Did you know you can sign your code in Git using a GPG key? A lot of programmers don't know they can sign their Git commits using a signature created by themselves.
You can use any name or email when you create a Git commit, but you can't sign a commit with a GPG key that doesn't belong to you.
The GNU Privacy Guard is an implementation of the OpenPGP standard and allows you to encrypt and sign your data and communications.
This is fully integrated with Git and you can automatically sign your code with it.
There is a discussion about this, because Linus Torvalds says that when you're signing a Git tag 🏷️, you're validating all the commits in the release, signed or not. If you automatically sign every commit in the repository, the source of the signature loses its sense.
On the other hand, some Linux distros, like Arch Linux, uses Arch User (Git) Repositories made by users to build non-official supported packages. I mean, if you're compiling and installing a package via another user's instructions maybe you like the idea of the authors signing their work. ⚠️
I personally like the idea of signing my open source contributions, because that's a proof of my work. Anyway, if you use GitHub to squash your commits before merging a pull request, GitHub replaces all your commits, signed or not, by a commit made by itself and signed with the GitHub GPG key. The same happens when you create code releases via the GitHub web interface.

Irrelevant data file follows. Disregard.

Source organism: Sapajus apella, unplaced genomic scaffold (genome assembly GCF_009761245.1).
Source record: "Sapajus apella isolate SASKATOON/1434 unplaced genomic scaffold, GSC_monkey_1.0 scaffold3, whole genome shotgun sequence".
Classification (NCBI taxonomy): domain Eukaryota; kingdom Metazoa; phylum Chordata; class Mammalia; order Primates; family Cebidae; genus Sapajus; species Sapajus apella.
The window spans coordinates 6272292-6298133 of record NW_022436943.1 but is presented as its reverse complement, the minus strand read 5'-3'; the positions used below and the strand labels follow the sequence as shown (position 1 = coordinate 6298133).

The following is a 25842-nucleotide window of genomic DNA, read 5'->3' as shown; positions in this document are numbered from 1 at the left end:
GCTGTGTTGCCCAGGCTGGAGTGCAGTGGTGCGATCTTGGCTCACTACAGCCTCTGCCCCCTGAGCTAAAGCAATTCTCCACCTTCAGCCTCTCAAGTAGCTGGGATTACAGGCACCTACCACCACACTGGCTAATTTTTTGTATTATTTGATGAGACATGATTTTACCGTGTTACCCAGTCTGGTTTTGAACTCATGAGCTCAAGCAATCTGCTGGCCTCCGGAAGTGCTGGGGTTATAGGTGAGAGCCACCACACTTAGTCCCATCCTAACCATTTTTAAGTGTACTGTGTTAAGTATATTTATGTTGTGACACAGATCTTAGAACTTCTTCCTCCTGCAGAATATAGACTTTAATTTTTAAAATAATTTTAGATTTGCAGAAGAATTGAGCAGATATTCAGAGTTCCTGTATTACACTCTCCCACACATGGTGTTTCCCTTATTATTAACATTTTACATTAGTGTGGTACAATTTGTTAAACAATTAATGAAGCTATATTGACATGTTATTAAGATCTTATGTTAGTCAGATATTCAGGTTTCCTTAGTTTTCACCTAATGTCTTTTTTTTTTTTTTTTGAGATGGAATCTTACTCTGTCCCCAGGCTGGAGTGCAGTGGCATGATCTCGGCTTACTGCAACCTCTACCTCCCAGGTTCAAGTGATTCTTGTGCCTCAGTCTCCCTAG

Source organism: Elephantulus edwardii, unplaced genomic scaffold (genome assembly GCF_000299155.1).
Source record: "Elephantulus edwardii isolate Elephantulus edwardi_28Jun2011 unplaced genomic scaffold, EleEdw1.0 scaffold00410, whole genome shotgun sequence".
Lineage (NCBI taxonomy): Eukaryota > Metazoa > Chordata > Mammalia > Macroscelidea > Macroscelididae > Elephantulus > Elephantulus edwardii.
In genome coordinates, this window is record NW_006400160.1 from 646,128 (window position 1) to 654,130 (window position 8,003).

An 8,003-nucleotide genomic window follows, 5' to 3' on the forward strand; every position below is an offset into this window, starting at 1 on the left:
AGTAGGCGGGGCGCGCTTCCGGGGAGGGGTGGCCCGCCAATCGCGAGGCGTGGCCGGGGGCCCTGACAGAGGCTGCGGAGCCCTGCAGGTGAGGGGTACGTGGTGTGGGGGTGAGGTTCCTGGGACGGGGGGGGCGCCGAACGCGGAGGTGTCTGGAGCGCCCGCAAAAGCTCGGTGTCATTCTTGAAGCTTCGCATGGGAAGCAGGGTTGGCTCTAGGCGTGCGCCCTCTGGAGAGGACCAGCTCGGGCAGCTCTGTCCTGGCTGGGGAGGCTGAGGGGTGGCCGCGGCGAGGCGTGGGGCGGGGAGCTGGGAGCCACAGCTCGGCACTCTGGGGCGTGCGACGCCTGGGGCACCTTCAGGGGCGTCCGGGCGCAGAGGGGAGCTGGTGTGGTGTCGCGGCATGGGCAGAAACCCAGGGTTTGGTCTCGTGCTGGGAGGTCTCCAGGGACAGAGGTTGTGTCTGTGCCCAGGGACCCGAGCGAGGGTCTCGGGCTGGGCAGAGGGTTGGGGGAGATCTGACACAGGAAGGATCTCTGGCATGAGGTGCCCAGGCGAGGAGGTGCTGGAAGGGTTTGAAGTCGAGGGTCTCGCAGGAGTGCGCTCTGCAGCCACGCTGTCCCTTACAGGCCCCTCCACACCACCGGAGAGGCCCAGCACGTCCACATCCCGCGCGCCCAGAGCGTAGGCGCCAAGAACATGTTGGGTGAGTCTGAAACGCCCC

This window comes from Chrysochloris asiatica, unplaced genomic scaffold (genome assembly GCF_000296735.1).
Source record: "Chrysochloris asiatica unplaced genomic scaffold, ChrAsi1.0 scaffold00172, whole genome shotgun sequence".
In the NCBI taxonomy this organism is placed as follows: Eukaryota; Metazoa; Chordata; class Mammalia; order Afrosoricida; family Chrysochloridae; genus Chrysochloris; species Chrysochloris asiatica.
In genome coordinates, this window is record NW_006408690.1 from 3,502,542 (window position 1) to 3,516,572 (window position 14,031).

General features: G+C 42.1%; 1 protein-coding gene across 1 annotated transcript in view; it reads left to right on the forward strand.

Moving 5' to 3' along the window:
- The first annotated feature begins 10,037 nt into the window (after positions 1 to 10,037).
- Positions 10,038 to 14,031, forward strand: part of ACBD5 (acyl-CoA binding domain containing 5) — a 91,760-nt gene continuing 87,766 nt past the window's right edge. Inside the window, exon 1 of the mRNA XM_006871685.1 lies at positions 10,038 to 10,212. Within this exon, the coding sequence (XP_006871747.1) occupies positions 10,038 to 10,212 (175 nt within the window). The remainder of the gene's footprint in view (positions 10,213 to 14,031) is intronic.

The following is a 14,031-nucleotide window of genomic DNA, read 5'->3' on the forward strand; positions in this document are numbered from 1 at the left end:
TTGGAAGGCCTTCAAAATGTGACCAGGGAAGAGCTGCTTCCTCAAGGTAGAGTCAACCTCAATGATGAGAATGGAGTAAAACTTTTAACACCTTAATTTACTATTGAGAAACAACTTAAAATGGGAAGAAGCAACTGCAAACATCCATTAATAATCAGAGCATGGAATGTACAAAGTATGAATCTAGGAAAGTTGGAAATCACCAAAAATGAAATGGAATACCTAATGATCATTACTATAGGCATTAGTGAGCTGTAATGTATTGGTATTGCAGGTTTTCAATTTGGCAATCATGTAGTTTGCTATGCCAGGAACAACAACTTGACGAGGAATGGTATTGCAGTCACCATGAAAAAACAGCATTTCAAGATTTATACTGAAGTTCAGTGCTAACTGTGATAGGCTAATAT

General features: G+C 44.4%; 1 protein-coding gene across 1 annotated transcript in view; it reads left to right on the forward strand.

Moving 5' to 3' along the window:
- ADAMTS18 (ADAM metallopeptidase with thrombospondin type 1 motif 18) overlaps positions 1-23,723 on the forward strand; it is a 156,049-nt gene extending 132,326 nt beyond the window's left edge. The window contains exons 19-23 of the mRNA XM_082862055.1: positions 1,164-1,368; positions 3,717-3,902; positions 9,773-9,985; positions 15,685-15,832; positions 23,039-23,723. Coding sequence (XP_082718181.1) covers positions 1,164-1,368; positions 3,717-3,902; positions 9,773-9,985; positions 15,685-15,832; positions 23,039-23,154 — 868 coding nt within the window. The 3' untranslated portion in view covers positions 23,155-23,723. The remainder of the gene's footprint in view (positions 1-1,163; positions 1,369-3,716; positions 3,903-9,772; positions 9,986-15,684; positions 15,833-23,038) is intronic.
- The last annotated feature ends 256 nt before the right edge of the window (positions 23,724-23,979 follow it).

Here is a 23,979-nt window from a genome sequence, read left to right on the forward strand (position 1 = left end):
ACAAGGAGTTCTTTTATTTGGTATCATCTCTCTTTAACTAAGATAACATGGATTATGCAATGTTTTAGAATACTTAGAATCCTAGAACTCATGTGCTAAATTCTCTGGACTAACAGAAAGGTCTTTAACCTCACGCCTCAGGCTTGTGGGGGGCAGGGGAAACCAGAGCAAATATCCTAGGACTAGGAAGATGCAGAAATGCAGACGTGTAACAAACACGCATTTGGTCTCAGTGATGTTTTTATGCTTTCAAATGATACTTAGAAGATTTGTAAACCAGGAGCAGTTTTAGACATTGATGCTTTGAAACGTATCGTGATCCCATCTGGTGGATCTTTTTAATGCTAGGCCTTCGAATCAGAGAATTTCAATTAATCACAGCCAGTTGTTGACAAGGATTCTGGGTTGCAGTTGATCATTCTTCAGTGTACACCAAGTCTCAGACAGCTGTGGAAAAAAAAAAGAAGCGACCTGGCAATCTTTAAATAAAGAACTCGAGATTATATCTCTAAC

First, get your key ID and copy it.
gpg --list-secret-keys --keyid-format=long
Then, tell Git your GPG key.
git config --global user.signingkey 3AA5C34371567BD2
Now, you can sign using the
git commit -S -am <your_commit_message>
and it's done! 🚀
💡 To sign every commit automatically you can use the following configuration without needing the
git config --global commit.gpgsign true
When you create a tag locally you should add the
git tag --sign <tag_name>
Also, you can turn on this using the following Git configuration setting:
git config --global tag.gpgsign true
💡 If you only want to apply this for the repository in the current directory, remove the
If you work in the open source world it's a really good practice to sign your releases using a GPG key. If your work is consumed from a branch instead of a Git tag, perhaps you should sign every commit.
And, if you work in a closed source repository, you can add a rule in your CI/CD tools to only allow releases with specific GPG keys.